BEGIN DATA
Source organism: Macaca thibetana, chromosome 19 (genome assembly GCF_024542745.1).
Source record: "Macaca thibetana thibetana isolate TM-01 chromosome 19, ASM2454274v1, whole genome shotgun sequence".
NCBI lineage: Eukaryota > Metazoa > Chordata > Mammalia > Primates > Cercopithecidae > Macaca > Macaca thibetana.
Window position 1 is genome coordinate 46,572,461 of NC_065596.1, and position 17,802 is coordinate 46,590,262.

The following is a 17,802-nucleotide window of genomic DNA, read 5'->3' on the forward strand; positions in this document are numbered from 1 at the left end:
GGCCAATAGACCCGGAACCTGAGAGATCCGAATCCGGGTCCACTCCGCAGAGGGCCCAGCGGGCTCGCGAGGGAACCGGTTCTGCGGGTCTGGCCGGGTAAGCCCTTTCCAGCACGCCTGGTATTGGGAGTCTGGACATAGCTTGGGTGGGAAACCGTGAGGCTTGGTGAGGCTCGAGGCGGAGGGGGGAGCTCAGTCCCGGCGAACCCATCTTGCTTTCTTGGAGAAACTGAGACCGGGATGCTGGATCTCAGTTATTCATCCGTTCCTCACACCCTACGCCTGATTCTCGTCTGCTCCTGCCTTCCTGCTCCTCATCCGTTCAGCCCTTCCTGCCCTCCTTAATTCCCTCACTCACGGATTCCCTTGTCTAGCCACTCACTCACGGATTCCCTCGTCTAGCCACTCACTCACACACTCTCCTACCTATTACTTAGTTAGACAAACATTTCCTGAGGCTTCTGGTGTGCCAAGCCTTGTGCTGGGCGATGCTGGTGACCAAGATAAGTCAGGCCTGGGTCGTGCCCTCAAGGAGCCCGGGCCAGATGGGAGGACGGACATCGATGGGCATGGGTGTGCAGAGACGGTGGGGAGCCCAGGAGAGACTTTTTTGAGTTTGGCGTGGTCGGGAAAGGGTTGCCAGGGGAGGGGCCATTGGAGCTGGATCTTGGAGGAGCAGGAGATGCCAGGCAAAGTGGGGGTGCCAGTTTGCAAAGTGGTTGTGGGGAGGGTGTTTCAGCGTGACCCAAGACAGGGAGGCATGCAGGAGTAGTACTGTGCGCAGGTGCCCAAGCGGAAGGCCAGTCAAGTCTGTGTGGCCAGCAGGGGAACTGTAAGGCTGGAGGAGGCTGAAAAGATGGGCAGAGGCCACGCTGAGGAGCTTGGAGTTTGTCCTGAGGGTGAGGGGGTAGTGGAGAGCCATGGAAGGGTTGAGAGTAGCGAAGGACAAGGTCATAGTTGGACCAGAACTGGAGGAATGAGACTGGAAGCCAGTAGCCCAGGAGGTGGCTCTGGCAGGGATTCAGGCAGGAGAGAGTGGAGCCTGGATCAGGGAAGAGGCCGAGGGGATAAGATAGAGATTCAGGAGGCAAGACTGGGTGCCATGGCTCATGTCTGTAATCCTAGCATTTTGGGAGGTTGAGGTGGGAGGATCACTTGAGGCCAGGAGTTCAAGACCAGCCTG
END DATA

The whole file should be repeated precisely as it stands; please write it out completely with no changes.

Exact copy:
Source organism: Macaca thibetana, chromosome 19 (genome assembly GCF_024542745.1).
Source record: "Macaca thibetana thibetana isolate TM-01 chromosome 19, ASM2454274v1, whole genome shotgun sequence".
NCBI lineage: Eukaryota > Metazoa > Chordata > Mammalia > Primates > Cercopithecidae > Macaca > Macaca thibetana.
Window position 1 is genome coordinate 46,572,461 of NC_065596.1, and position 17,802 is coordinate 46,590,262.

The following is a 17,802-nucleotide window of genomic DNA, read 5'->3' on the forward strand; positions in this document are numbered from 1 at the left end:
GGCCAATAGACCCGGAACCTGAGAGATCCGAATCCGGGTCCACTCCGCAGAGGGCCCAGCGGGCTCGCGAGGGAACCGGTTCTGCGGGTCTGGCCGGGTAAGCCCTTTCCAGCACGCCTGGTATTGGGAGTCTGGACATAGCTTGGGTGGGAAACCGTGAGGCTTGGTGAGGCTCGAGGCGGAGGGGGGAGCTCAGTCCCGGCGAACCCATCTTGCTTTCTTGGAGAAACTGAGACCGGGATGCTGGATCTCAGTTATTCATCCGTTCCTCACACCCTACGCCTGATTCTCGTCTGCTCCTGCCTTCCTGCTCCTCATCCGTTCAGCCCTTCCTGCCCTCCTTAATTCCCTCACTCACGGATTCCCTTGTCTAGCCACTCACTCACGGATTCCCTCGTCTAGCCACTCACTCACACACTCTCCTACCTATTACTTAGTTAGACAAACATTTCCTGAGGCTTCTGGTGTGCCAAGCCTTGTGCTGGGCGATGCTGGTGACCAAGATAAGTCAGGCCTGGGTCGTGCCCTCAAGGAGCCCGGGCCAGATGGGAGGACGGACATCGATGGGCATGGGTGTGCAGAGACGGTGGGGAGCCCAGGAGAGACTTTTTTGAGTTTGGCGTGGTCGGGAAAGGGTTGCCAGGGGAGGGGCCATTGGAGCTGGATCTTGGAGGAGCAGGAGATGCCAGGCAAAGTGGGGGTGCCAGTTTGCAAAGTGGTTGTGGGGAGGGTGTTTCAGCGTGACCCAAGACAGGGAGGCATGCAGGAGTAGTACTGTGCGCAGGTGCCCAAGCGGAAGGCCAGTCAAGTCTGTGTGGCCAGCAGGGGAACTGTAAGGCTGGAGGAGGCTGAAAAGATGGGCAGAGGCCACGCTGAGGAGCTTGGAGTTTGTCCTGAGGGTGAGGGGGTAGTGGAGAGCCATGGAAGGGTTGAGAGTAGCGAAGGACAAGGTCATAGTTGGACCAGAACTGGAGGAATGAGACTGGAAGCCAGTAGCCCAGGAGGTGGCTCTGGCAGGGATTCAGGCAGGAGAGAGTGGAGCCTGGATCAGGGAAGAGGCCGAGGGGATAAGATAGAGATTCAGGAGGCAAGACTGGGTGCCATGGCTCATGTCTGTAATCCTAGCATTTTGGGAGGTTGAGGTGGGAGGATCACTTGAGGCCAGGAGTTCAAGACCAGCCTG